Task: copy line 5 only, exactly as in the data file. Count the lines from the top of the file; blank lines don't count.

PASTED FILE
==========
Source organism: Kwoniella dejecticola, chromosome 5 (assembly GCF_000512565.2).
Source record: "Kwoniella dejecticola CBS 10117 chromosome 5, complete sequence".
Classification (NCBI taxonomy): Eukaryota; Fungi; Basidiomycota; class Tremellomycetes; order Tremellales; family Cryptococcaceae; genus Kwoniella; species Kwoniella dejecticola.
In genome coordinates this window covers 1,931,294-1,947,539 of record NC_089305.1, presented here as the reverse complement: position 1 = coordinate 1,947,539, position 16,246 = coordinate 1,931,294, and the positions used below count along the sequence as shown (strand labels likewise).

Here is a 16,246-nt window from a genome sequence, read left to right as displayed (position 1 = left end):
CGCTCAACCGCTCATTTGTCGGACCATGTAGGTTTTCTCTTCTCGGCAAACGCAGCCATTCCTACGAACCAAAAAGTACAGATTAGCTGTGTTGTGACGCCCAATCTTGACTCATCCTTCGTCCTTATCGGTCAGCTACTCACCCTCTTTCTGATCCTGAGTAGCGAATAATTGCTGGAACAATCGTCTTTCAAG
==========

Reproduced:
Here is a 16,246-nt window from a genome sequence, read left to right as displayed (position 1 = left end):